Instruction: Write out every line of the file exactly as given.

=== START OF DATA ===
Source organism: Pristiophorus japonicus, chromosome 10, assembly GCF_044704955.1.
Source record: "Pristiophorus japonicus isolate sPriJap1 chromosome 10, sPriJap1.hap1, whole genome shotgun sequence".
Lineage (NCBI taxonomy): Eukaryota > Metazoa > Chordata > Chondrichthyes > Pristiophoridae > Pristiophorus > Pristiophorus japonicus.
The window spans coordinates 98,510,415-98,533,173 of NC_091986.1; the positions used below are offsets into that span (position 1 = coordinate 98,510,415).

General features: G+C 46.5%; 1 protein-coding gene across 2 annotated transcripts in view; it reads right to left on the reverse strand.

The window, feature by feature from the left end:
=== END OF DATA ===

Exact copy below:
Source organism: Pristiophorus japonicus, chromosome 10, assembly GCF_044704955.1.
Source record: "Pristiophorus japonicus isolate sPriJap1 chromosome 10, sPriJap1.hap1, whole genome shotgun sequence".
Lineage (NCBI taxonomy): Eukaryota > Metazoa > Chordata > Chondrichthyes > Pristiophoridae > Pristiophorus > Pristiophorus japonicus.
The window spans coordinates 98,510,415-98,533,173 of NC_091986.1; the positions used below are offsets into that span (position 1 = coordinate 98,510,415).

General features: G+C 46.5%; 1 protein-coding gene across 2 annotated transcripts in view; it reads right to left on the reverse strand.

The window, feature by feature from the left end: